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William Howley (1766-1848)

This article was written by George Fisher Russell Barker and was published in 1891.

HowleyWilliam Howley, archbishop of Canterbury, the only son of William Howley, vicar of Bishops Sutton and Ropley, Hampshire, was born at Ropley on 12 February. 1766. He was educated at Winchester, where he gained the prize for English verse in 1782 and 1783. On 11 September 1783 he matriculated at Oxford as a scholar of New College (of which he afterwards became a fellow and tutor), and graduated B.A. 1787, M.A. 1791, B.D. and D.D. 1805. Howley was appointed tutor to the Prince of Orange, afterwards William II of Holland, during his residence at Oxford. In 1794 he was elected a fellow of Winchester College, and on 2 May 1804 was installed a canon of Christ Church, Oxford. In 1809 Howley was made regius professor of divinity at Oxford, an appointment which he resigned upon his elevation to the episcopal bench. He was instituted to the vicarage of Bishops Sutton on 8 December 1796, to the vicarage of Andover on 22 January 1802, and to the rectory of Bradford Peverell on 23 May 1811. He was admitted to the privy council on 5 October 1813, and on the 10th of the same month was consecrated bishop of London at Lambeth Palace, in the presence of Queen Charlotte and two of the princesses. He took his seat in the House of Lords at the opening of parliament on 4 November 1813.

In 1820 he supported the bill of pains and penalties against Queen Caroline from ‘a moral, constitutional, and religious point of view’, and is asserted to have laid it down with much emphasis ‘that the king could do no wrong either morally or physically’. On the death of Charles Manners Sutton in July 1828 Howley was translated to the see of Canterbury, and on 2 April 1829 led the opposition to the second reading of the Roman Catholic Relief Bill, but his amendment that the bill should be read a second time that day six months was defeated, after a debate of three nights, by a majority of 105. In October 1831 Howley opposed the second reading of the Reform Bill, ‘because he thought that it was mischievous in its tendency, and would be extremely dangerous to the fabric of the constitution’; in the following spring, however, after much hesitation, he offered no further opposition to the measure. In 1833 he strongly opposed the Irish Church Temporalities Bill, and in the same year successfully moved the rejection of the Jewish Civil Disabilities Repeal Bill. In July 1839 Howley moved a series of six resolutions denouncing Lord John Russell's education scheme, the first of which was carried by a majority of 111, and the others were agreed to. Howley died at Lambeth Palace on 11 February. 1848, on the eve of his eighty-second birthday, and was buried on the 19th of the same month at Addington, near Croydon.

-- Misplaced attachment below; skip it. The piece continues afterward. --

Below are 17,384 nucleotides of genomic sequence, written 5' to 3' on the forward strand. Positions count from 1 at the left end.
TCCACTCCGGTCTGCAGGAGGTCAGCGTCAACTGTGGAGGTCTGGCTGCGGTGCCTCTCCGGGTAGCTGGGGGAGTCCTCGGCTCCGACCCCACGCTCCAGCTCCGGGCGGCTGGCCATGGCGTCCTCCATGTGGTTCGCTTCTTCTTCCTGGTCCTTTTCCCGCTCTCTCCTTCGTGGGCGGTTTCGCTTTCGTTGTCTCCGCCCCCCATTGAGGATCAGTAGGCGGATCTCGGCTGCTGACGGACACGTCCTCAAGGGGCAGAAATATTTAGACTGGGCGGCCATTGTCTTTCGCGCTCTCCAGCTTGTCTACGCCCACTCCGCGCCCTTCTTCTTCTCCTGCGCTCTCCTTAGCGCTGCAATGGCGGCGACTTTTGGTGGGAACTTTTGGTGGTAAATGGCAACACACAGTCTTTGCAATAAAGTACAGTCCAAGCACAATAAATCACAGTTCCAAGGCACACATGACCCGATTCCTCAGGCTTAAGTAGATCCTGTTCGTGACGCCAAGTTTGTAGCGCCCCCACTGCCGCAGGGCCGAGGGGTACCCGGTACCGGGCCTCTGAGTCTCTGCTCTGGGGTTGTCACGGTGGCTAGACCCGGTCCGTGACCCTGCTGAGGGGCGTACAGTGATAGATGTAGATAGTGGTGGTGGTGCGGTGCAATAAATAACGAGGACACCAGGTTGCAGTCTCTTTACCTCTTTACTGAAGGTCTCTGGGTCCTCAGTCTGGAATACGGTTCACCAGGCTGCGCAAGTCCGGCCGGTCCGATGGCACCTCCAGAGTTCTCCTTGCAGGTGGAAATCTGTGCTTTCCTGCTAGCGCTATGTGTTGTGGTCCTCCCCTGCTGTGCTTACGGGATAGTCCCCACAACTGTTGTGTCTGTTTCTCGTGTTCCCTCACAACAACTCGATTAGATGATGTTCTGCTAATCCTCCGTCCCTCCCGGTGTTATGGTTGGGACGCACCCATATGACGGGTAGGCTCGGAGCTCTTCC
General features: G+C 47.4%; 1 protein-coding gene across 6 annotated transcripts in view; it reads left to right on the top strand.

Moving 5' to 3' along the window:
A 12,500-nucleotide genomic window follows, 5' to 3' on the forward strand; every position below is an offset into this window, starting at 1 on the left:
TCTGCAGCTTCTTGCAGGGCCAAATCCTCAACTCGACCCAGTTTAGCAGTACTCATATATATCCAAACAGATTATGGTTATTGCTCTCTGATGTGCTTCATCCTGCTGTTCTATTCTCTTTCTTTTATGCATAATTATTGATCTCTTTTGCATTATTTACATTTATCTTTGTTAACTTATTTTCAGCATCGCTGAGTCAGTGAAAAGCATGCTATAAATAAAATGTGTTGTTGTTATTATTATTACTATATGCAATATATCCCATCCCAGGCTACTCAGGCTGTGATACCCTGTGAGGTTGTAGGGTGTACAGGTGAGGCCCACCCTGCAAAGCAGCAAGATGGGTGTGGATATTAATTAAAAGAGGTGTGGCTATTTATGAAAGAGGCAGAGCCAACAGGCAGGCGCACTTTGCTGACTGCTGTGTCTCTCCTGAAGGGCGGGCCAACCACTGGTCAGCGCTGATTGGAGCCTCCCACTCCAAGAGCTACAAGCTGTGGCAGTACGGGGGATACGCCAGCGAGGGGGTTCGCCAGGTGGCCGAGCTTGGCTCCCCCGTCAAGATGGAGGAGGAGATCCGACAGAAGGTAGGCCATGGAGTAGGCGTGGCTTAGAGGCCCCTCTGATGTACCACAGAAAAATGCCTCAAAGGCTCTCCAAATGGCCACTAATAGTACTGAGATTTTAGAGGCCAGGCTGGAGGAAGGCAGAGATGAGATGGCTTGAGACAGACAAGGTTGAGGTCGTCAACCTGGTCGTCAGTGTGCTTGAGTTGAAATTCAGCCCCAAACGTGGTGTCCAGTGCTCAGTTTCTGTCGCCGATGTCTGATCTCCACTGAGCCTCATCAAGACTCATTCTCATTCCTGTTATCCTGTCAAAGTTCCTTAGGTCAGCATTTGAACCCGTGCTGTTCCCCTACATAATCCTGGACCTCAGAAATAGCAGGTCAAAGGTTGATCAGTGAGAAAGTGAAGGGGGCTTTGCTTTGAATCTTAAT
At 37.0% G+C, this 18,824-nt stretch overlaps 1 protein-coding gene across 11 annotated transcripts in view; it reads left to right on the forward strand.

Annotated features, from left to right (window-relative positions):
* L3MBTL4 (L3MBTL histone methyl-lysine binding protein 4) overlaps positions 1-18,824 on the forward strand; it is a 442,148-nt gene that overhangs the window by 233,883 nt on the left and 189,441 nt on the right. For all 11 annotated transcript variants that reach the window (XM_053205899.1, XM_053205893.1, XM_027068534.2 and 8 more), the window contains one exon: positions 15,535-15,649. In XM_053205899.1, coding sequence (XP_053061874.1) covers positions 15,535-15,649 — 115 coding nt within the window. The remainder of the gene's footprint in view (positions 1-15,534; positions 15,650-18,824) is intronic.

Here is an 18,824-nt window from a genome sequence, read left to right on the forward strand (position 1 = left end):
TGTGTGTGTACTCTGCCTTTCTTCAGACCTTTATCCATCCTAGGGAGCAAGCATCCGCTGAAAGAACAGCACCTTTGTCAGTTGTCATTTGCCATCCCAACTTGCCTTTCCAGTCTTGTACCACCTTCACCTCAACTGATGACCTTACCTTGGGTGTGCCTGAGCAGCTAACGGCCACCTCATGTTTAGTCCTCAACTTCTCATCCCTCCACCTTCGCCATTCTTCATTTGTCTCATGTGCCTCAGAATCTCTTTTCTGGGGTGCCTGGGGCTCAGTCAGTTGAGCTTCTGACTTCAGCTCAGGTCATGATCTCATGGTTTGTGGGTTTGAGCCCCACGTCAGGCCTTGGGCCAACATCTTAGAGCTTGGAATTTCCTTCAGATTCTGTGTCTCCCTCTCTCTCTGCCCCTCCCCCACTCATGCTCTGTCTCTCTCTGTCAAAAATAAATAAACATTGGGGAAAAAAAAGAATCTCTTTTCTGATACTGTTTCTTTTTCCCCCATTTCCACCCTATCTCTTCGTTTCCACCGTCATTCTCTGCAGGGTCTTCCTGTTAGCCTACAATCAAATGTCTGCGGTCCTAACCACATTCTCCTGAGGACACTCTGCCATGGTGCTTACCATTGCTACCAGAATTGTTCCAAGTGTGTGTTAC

Howley was ‘a very ordinary man’ in Greville's opinion. He is said to have been remarkable for the equanimity of his temper, and for his cold and unimpressive character. He was neither an eloquent preacher nor an effective speaker. He took part in a great number of royal ceremonials, and lived in considerable state at Lambeth Palace. Accompanied by the lord chamberlain, he carried the news of William IV's death to Kensington Palace, where they had an interview with the young queen at five in the morning.

Howley married, on 29 August 1805, Mary Frances, eldest daughter of John Belli, E.I.C.S., of Southampton, by whom he had two sons and three daughters. His elder son, William, was born on 11 October 1810. He matriculated at Christ Church, Oxford, on 17 December 1828, graduated B.A. 1832, and died at Lambeth Palace on 16 January 1833. George Gordon, his younger son, died on 3 September 1820, aged 6. Mary Anne, his eldest daughter, married, on 16 June 1825, George Howland Willoughby Beaumont of Buckland, Surrey, afterwards a baronet. Anne Jane, the second daughter, became the wife of William Kingsmill of Sydmonton Court, near Newbury, on 16 March 1837. Harriet Elizabeth, the youngest daughter, married, on 12 October 1832, John Adolphus Wright, rector of Merstham, Surrey. Mrs. Howley survived her husband several years, and died on 13 August 1860, aged 77.

Howley published several charges and occasional sermons. He also published ‘A Letter addressed to the Clergy and Laity of his Province,’ London, 1845, and is said to have edited ‘Sonnets and Miscellaneous Poems by the late Thomas Russell, Fellow of New College,’ Oxford, 1789. His correspondence with Dr. Renn Dickson Hampden, relative to the appointment of the latter to the regius professorship of divinity in the university of Oxford, passed through several editions. Howley bequeathed his library to his domestic chaplain, Benjamin Harrison and it now forms part of the Howley-Harrison library at Canterbury.

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